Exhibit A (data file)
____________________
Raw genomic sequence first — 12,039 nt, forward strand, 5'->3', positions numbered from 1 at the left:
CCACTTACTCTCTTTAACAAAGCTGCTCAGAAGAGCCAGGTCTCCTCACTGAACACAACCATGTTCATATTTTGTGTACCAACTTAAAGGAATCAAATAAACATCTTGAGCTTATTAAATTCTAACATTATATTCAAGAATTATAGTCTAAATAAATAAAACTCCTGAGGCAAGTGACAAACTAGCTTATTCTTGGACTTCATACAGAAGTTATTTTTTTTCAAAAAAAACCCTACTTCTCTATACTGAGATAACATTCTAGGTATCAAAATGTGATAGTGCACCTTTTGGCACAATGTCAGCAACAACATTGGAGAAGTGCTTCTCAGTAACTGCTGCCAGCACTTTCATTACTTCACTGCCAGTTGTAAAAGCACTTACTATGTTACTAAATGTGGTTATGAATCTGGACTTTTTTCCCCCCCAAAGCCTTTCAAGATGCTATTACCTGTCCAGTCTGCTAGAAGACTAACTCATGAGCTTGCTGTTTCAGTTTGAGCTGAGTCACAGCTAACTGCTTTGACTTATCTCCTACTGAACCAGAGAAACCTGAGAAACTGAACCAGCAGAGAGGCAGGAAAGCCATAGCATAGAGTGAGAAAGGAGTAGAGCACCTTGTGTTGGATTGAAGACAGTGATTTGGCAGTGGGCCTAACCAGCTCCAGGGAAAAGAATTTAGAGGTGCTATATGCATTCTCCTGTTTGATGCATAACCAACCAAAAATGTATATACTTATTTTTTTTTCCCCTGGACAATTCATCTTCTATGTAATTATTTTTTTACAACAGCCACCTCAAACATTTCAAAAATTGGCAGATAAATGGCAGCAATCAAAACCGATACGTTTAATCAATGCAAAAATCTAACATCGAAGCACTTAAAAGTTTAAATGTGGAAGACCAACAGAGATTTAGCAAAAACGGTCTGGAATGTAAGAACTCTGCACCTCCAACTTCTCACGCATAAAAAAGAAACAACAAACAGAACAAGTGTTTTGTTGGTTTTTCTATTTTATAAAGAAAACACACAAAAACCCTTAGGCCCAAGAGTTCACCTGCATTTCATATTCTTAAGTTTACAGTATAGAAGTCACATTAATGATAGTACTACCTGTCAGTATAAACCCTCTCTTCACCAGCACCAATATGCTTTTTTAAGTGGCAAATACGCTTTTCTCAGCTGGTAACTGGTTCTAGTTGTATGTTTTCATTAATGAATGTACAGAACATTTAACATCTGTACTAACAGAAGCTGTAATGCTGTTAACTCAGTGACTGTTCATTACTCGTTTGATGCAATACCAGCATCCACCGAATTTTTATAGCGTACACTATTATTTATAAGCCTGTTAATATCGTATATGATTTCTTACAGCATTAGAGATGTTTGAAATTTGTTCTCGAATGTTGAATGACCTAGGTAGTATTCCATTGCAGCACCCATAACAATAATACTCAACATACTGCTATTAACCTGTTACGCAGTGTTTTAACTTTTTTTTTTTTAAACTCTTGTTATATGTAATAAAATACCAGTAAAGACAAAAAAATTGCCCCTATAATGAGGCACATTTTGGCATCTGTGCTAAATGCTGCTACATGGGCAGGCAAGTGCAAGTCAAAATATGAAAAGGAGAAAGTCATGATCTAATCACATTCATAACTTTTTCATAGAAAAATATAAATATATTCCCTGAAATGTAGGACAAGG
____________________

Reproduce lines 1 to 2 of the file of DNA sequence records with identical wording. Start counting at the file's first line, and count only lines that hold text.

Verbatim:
Raw genomic sequence first — 12,039 nt, forward strand, 5'->3', positions numbered from 1 at the left:
CCACTTACTCTCTTTAACAAAGCTGCTCAGAAGAGCCAGGTCTCCTCACTGAACACAACCATGTTCATATTTTGTGTACCAACTTAAAGGAATCAAATAAACATCTTGAGCTTATTAAATTCTAACATTATATTCAAGAATTATAGTCTAAATAAATAAAACTCCTGAGGCAAGTGACAAACTAGCTTATTCTTGGACTTCATACAGAAGTTATTTTTTTTCAAAAAAAACCCTACTTCTCTATACTGAGATAACATTCTAGGTATCAAAATGTGATAGTGCACCTTTTGGCACAATGTCAGCAACAACATTGGAGAAGTGCTTCTCAGTAACTGCTGCCAGCACTTTCATTACTTCACTGCCAGTTGTAAAAGCACTTACTATGTTACTAAATGTGGTTATGAATCTGGACTTTTTTCCCCCCCAAAGCCTTTCAAGATGCTATTACCTGTCCAGTCTGCTAGAAGACTAACTCATGAGCTTGCTGTTTCAGTTTGAGCTGAGTCACAGCTAACTGCTTTGACTTATCTCCTACTGAACCAGAGAAACCTGAGAAACTGAACCAGCAGAGAGGCAGGAAAGCCATAGCATAGAGTGAGAAAGGAGTAGAGCACCTTGTGTTGGATTGAAGACAGTGATTTGGCAGTGGGCCTAACCAGCTCCAGGGAAAAGAATTTAGAGGTGCTATATGCATTCTCCTGTTTGATGCATAACCAACCAAAAATGTATATACTTATTTTTTTTTCCCCTGGACAATTCATCTTCTATGTAATTATTTTTTTACAACAGCCACCTCAAACATTTCAAAAATTGGCAGATAAATGGCAGCAATCAAAACCGATACGTTTAATCAATGCAAAAATCTAACATCGAAGCACTTAAAAGTTTAAATGTGGAAGACCAACAGAGATTTAGCAAAAACGGTCTGGAATGTAAGAACTCTGCACCTCCAACTTCTCACGCATAAAAAAGAAACAACAAACAGAACAAGTGTTTTGTTGGTTTTTCTATTTTATAAAGAAAACACACAAAAACCCTTAGGCCCAAGAGTTCACCTGCATTTCATATTCTTAAGTTTACAGTATAGAAGTCACATTAATGATAGTACTACCTGTCAGTATAAACCCTCTCTTCACCAGCACCAATATGCTTTTTTAAGTGGCAAATACGCTTTTCTCAGCTGGTAACTGGTTCTAGTTGTATGTTTTCATTAATGAATGTACAGAACATTTAACATCTGTACTAACAGAAGCTGTAATGCTGTTAACTCAGTGACTGTTCATTACTCGTTTGATGCAATACCAGCATCCACCGAATTTTTATAGCGTACACTATTATTTATAAGCCTGTTAATATCGTATATGATTTCTTACAGCATTAGAGATGTTTGAAATTTGTTCTCGAATGTTGAATGACCTAGGTAGTATTCCATTGCAGCACCCATAACAATAATACTCAACATACTGCTATTAACCTGTTACGCAGTGTTTTAACTTTTTTTTTTTTAAACTCTTGTTATATGTAATAAAATACCAGTAAAGACAAAAAAATTGCCCCTATAATGAGGCACATTTTGGCATCTGTGCTAAATGCTGCTACATGGGCAGGCAAGTGCAAGTCAAAATATGAAAAGGAGAAAGTCATGATCTAATCACATTCATAACTTTTTCATAGAAAAATATAAATATATTCCCTGAAATGTAGGACAAGG